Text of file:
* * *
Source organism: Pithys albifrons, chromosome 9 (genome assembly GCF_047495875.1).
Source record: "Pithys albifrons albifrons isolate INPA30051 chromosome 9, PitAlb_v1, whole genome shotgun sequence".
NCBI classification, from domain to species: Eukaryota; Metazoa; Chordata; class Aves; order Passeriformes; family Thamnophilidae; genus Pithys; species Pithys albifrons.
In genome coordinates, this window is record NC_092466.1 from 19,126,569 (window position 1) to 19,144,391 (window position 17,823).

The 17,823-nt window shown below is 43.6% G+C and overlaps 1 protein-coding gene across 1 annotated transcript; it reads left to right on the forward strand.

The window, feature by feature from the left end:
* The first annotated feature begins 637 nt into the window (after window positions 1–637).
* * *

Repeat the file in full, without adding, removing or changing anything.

Source organism: Pithys albifrons, chromosome 9 (genome assembly GCF_047495875.1).
Source record: "Pithys albifrons albifrons isolate INPA30051 chromosome 9, PitAlb_v1, whole genome shotgun sequence".
NCBI classification, from domain to species: Eukaryota; Metazoa; Chordata; class Aves; order Passeriformes; family Thamnophilidae; genus Pithys; species Pithys albifrons.
In genome coordinates, this window is record NC_092466.1 from 19,126,569 (window position 1) to 19,144,391 (window position 17,823).

The 17,823-nt window shown below is 43.6% G+C and overlaps 1 protein-coding gene across 1 annotated transcript; it reads left to right on the forward strand.

The window, feature by feature from the left end:
* The first annotated feature begins 637 nt into the window (after window positions 1–637).